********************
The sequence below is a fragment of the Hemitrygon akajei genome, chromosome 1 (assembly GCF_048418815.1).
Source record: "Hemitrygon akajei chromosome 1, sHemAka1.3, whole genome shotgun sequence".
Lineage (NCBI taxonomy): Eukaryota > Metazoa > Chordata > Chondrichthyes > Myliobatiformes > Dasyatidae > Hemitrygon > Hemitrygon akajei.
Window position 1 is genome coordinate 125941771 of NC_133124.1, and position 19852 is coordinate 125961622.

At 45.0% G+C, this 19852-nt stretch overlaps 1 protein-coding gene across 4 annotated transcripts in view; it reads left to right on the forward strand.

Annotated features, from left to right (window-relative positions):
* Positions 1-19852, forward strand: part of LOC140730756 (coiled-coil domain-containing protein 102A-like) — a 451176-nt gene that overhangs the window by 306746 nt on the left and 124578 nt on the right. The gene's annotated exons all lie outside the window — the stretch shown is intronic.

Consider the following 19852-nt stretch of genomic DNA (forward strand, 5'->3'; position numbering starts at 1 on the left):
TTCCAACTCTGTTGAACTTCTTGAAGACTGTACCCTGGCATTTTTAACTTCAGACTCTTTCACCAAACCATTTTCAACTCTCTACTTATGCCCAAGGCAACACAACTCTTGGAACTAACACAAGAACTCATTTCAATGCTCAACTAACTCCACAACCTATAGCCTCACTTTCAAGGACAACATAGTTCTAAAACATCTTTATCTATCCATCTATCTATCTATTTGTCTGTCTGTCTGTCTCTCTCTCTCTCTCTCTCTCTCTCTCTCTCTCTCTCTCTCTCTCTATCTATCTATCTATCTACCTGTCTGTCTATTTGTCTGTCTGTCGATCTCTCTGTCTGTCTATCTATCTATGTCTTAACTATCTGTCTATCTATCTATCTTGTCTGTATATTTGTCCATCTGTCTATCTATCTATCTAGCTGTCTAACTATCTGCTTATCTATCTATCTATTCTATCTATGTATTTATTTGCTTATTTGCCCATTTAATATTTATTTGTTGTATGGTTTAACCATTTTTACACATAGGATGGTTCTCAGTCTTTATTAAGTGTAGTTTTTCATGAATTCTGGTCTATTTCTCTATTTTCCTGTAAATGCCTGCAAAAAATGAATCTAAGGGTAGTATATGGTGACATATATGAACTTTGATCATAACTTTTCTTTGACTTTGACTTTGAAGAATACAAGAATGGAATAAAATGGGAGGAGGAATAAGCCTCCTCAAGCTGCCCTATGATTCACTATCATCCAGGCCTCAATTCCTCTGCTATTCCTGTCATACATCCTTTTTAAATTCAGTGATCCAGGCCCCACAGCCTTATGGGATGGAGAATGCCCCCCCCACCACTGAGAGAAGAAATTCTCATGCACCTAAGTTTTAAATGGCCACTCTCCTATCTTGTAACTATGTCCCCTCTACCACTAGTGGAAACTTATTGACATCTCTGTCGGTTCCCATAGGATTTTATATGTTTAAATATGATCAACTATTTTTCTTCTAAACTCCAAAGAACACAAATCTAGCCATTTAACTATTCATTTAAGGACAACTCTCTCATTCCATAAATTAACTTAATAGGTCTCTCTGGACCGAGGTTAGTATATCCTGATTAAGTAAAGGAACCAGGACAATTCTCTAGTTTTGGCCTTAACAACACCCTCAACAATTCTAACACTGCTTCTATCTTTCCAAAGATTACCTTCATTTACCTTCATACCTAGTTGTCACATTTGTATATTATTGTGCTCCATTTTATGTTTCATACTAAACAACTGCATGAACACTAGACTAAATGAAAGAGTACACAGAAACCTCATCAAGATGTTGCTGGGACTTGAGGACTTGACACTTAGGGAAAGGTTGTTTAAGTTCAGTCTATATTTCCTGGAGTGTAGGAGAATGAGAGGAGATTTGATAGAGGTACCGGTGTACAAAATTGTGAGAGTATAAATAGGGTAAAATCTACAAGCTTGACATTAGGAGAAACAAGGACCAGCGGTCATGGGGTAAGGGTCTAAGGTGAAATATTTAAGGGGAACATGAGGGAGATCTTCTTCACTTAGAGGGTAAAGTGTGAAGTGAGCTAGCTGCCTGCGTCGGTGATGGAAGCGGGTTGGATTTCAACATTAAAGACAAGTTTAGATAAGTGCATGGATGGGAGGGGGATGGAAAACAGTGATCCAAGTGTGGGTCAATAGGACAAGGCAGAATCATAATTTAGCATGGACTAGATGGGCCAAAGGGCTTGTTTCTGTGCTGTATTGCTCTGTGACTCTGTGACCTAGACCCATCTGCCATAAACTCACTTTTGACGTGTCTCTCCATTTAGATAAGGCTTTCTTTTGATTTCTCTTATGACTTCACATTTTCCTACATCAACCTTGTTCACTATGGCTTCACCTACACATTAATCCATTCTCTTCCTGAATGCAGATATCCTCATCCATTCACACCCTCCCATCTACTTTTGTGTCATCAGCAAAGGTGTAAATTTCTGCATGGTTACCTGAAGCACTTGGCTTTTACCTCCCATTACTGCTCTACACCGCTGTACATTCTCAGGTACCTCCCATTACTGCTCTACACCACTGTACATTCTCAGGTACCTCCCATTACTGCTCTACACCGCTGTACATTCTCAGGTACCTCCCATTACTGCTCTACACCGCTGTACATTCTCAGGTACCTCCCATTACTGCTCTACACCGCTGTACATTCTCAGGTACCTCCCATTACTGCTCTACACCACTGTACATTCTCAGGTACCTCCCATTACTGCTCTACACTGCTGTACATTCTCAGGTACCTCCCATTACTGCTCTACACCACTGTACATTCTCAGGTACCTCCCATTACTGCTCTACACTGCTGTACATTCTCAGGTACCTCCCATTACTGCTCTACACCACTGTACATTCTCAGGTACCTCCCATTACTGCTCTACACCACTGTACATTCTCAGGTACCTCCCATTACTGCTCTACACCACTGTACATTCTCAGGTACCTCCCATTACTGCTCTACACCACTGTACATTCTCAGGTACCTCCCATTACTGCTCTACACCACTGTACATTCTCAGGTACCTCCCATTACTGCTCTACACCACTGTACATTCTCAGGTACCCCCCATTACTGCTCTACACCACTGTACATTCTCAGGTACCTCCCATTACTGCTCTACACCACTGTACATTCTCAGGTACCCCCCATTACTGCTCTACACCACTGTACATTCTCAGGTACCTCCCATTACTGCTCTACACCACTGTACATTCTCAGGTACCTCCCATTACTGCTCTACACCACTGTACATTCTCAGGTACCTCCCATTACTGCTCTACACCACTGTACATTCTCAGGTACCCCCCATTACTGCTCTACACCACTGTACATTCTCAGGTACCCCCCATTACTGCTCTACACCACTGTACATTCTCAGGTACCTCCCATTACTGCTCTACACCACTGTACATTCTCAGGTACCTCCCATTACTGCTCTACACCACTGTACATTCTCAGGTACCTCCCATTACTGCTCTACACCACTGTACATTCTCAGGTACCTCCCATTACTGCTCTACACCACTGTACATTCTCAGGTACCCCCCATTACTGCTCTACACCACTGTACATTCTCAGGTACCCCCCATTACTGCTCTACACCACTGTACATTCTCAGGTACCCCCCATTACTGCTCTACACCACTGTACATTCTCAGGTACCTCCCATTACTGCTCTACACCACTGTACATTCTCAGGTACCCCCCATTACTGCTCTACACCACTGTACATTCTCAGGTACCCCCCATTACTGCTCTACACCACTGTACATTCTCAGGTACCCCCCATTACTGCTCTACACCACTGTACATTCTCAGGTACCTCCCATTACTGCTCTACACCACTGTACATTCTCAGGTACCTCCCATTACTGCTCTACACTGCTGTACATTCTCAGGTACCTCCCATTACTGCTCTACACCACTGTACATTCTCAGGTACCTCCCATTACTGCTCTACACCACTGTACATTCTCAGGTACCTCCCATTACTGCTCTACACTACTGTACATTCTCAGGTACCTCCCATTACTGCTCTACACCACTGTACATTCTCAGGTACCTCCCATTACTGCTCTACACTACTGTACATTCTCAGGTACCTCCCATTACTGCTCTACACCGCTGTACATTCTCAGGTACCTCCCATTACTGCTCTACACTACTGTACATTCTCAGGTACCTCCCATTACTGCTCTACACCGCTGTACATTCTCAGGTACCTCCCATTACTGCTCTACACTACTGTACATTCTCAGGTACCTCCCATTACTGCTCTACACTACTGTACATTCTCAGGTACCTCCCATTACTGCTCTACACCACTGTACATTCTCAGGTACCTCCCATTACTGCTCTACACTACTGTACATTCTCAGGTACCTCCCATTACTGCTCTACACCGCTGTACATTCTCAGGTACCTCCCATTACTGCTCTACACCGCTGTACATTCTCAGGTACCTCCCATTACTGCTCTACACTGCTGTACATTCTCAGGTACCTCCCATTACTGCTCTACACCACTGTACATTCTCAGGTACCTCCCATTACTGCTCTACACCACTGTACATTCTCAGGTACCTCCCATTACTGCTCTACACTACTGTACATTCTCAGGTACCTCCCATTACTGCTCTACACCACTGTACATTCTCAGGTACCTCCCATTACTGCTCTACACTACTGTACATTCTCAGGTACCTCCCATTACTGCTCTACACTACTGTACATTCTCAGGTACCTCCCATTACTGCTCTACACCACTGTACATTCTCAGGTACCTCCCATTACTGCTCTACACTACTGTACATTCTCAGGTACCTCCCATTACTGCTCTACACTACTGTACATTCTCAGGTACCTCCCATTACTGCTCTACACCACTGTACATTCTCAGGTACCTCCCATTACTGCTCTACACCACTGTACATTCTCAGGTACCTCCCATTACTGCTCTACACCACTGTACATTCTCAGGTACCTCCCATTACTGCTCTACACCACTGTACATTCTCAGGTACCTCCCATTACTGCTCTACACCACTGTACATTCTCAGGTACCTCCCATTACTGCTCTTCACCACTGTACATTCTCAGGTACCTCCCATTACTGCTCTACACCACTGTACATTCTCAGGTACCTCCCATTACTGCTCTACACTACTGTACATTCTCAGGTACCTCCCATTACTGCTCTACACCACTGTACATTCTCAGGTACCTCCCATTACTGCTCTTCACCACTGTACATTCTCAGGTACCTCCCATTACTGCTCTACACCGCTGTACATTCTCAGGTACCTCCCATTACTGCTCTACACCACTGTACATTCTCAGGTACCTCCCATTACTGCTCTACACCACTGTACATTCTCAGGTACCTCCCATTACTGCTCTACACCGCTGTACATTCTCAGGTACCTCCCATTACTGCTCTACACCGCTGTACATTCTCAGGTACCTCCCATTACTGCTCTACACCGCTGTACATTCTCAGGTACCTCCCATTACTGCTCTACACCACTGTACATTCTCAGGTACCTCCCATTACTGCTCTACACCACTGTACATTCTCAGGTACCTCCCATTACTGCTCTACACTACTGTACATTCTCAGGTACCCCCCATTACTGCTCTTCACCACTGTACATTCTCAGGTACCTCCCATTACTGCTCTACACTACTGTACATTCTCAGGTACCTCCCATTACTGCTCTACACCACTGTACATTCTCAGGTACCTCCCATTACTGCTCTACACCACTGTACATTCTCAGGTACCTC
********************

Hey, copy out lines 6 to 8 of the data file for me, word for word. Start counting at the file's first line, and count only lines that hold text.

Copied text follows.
Annotated features, from left to right (window-relative positions):
* Positions 1-19852, forward strand: part of LOC140730756 (coiled-coil domain-containing protein 102A-like) — a 451176-nt gene that overhangs the window by 306746 nt on the left and 124578 nt on the right. The gene's annotated exons all lie outside the window — the stretch shown is intronic.

Consider the following 19852-nt stretch of genomic DNA (forward strand, 5'->3'; position numbering starts at 1 on the left):